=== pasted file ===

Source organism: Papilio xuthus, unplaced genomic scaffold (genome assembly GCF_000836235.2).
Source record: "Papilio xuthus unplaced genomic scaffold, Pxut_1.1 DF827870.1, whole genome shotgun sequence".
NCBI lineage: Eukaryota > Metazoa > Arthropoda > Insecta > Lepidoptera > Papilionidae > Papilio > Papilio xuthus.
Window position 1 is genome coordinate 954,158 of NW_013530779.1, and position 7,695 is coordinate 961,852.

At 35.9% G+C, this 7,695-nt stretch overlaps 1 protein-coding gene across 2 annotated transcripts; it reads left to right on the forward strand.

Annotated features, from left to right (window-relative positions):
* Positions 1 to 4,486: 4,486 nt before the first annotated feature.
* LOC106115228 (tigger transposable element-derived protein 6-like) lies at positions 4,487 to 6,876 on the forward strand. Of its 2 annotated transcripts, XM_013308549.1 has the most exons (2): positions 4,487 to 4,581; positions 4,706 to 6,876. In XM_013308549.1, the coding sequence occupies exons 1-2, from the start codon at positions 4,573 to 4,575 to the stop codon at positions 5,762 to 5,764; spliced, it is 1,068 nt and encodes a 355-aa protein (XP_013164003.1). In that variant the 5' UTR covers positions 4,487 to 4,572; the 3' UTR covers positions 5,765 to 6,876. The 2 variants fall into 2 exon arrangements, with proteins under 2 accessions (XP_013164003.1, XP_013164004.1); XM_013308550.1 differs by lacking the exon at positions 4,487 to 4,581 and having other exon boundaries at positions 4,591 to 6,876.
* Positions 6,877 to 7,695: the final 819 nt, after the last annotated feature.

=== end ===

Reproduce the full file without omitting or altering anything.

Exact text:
Source organism: Papilio xuthus, unplaced genomic scaffold (genome assembly GCF_000836235.2).
Source record: "Papilio xuthus unplaced genomic scaffold, Pxut_1.1 DF827870.1, whole genome shotgun sequence".
NCBI lineage: Eukaryota > Metazoa > Arthropoda > Insecta > Lepidoptera > Papilionidae > Papilio > Papilio xuthus.
Window position 1 is genome coordinate 954,158 of NW_013530779.1, and position 7,695 is coordinate 961,852.

At 35.9% G+C, this 7,695-nt stretch overlaps 1 protein-coding gene across 2 annotated transcripts; it reads left to right on the forward strand.

Annotated features, from left to right (window-relative positions):
* Positions 1 to 4,486: 4,486 nt before the first annotated feature.
* LOC106115228 (tigger transposable element-derived protein 6-like) lies at positions 4,487 to 6,876 on the forward strand. Of its 2 annotated transcripts, XM_013308549.1 has the most exons (2): positions 4,487 to 4,581; positions 4,706 to 6,876. In XM_013308549.1, the coding sequence occupies exons 1-2, from the start codon at positions 4,573 to 4,575 to the stop codon at positions 5,762 to 5,764; spliced, it is 1,068 nt and encodes a 355-aa protein (XP_013164003.1). In that variant the 5' UTR covers positions 4,487 to 4,572; the 3' UTR covers positions 5,765 to 6,876. The 2 variants fall into 2 exon arrangements, with proteins under 2 accessions (XP_013164003.1, XP_013164004.1); XM_013308550.1 differs by lacking the exon at positions 4,487 to 4,581 and having other exon boundaries at positions 4,591 to 6,876.
* Positions 6,877 to 7,695: the final 819 nt, after the last annotated feature.